We can also practice an un-driven response to discomfort. Shinzen described stages in this process:

  1. Feeling totally drivenI have to end this discomfort right now.
  2. Beginning awarenessI feel this discomfort as sensations at specific points in the body and specific thoughts about them.
  3. Expanded awarenessI am open to watching these sensations and thoughts with precision and equanimity.
  4. Insight and purificationI see now that these sensations and thoughts are nothing but fluid, flowing, impermanent energy. They simply arise and pass. They do not limit or define me.

Skilled meditators can experience awareness, insight, and purification even during extreme pain. If you can remain present to such discomfort, Shinzen said, you can plunge into the Witness Self — the alert and dispassionate observer of whatever arises in the body-mind.

Melting into heat

I experienced the above stages during one particularly challenging meditation retreat led by Shinzen. It took place during mid-July in a building with no air conditioning.

There I was, perched on my meditation cushion in that scorching room. Sweat streamed from my body into drops on the floor. My shirt and shorts were soaked.

I remember some thoughts that passed through my mind during that fiery sitting:

This is unbearable. I cannot endure this. I simply must end this. I have to stand up and walk out of this room. NOW.

But at that moment I remembered something that Shinzen said a few minutes earlier: “See if you can hang out with any strong sensation for just one more mindful breath.”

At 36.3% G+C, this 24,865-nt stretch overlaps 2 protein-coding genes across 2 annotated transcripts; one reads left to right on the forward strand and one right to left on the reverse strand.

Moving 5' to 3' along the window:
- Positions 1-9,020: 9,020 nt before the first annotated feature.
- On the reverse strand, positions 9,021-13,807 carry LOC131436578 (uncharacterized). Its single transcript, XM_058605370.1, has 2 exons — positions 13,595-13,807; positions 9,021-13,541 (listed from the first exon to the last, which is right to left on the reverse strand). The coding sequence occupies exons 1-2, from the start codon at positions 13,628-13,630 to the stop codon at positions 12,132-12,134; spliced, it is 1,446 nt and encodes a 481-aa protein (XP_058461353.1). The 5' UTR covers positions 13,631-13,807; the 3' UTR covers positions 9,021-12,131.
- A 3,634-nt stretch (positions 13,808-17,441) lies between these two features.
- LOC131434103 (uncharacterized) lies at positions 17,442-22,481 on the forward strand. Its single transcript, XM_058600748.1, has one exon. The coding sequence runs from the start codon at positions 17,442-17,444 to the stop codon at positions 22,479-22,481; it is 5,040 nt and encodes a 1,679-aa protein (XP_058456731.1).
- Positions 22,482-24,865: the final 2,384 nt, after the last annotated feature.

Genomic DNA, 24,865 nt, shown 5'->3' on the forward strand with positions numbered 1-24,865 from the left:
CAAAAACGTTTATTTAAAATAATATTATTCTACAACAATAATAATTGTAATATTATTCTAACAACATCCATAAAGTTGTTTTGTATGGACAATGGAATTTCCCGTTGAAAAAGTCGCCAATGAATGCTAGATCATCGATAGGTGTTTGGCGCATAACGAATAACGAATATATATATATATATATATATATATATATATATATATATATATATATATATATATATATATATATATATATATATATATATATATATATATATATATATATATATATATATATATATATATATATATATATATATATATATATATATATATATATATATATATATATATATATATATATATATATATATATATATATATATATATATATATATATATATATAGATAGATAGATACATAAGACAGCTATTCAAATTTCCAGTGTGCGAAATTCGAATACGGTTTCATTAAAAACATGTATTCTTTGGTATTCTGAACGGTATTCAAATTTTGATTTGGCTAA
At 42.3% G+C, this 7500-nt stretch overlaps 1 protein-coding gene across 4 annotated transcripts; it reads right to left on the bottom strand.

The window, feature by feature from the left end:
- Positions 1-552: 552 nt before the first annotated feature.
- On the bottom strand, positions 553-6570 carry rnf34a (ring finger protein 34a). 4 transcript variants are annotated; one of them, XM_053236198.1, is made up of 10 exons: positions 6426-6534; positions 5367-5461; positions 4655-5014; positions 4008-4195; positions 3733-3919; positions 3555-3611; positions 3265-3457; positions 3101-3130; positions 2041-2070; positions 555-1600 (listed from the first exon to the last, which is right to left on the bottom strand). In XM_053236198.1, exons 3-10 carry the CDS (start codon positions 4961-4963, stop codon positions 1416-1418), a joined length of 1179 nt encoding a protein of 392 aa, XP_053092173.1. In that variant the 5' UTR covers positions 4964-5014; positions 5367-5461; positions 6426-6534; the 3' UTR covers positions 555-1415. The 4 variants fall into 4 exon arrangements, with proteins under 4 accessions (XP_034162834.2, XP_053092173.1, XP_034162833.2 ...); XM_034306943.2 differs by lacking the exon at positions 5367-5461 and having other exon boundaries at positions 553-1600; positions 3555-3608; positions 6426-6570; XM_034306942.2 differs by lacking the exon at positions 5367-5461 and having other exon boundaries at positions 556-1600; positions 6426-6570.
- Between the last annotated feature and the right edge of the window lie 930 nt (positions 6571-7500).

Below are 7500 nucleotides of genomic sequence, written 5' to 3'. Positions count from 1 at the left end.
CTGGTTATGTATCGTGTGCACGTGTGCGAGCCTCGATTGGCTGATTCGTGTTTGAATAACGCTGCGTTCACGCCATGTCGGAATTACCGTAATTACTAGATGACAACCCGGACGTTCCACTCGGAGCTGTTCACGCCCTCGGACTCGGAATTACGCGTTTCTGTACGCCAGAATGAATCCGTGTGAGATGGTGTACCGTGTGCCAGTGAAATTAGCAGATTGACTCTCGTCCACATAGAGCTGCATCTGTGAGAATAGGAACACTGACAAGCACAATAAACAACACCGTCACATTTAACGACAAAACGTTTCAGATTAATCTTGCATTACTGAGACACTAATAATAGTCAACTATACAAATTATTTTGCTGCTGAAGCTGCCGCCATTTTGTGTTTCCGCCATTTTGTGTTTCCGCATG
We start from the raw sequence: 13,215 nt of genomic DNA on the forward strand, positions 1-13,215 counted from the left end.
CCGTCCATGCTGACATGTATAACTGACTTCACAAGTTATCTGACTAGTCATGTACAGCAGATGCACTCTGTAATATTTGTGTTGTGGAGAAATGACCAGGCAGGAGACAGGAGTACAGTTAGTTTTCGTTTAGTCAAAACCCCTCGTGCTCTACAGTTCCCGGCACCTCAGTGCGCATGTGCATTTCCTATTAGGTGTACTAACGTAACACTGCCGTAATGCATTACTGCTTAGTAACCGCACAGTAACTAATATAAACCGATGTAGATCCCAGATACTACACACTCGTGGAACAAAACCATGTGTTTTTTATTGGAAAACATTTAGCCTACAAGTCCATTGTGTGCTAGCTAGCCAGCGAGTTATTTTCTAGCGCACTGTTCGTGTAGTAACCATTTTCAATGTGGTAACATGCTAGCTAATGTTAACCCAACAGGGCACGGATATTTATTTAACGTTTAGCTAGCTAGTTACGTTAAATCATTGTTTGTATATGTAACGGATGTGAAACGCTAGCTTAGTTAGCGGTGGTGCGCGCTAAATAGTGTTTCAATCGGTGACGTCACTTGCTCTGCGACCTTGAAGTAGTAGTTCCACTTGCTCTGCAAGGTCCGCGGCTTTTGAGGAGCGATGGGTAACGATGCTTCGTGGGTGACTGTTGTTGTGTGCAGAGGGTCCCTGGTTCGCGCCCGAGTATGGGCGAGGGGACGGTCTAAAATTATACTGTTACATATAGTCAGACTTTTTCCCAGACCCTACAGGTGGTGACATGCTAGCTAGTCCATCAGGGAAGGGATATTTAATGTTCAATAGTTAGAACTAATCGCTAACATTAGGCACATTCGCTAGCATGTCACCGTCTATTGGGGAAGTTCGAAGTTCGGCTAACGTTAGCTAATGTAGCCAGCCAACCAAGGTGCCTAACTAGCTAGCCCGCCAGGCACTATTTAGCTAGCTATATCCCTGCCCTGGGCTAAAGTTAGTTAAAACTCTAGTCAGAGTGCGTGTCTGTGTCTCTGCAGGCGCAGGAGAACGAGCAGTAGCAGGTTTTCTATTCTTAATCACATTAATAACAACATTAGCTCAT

So I did —  for several more breaths, actually.

And then, suddenly, I was free of suffering.

The heat was so intense that I simply saw the futility of resisting it. The resistance, in fact, dropped away on its own.

The crushing weight of heat and sweat changed from solid walls of discomfort into shimmering sensations that pulsed through my body without interference — like streams of a river flowing effortlessly into an ocean.

Tasting a drop of sweat that flowed from my forehead to my lips, I smiled. In that moment I saw what is like to flourish in difficult circumstances rather than avoid or endure them. 

It was a glimpse of nirvana, the un-driven life.

The Early Teachings of Shinzen Young: Understanding Nirvana

When people talk about Buddhism, they often mention the First Noble Truth and summarize it as Life is suffering.

And yet…that’s not it, really.

Yes, the Buddha acknowledged the fact of suffering. But what he emphasized is the end of suffering — nirvana.

This is one of the many insights I gained from Shinzen Young.

Shinzen said that nirvana does not refer to some vague, spacey experience of bliss. Our purpose as meditators is not to get pleasantly buzzed in a “spiritual” way.

In fact, nirvana is often translated as extinction — not bliss or pleasure. But what, exactly, is extinguished?

The answer to this question takes us to the core of Buddhism.

Developing a new relationship to pleasure and pain

To begin, consider our instinctive relationship to pleasure and pain.

When pleasant sensations arise, we try to prolong them. The Buddha called this craving.

When unpleasant sensations arise, we try to resist them. This is aversion.

Moreover, we often fail to notice these responses. Craving and aversion happen without our conscious awareness. This is ignorance.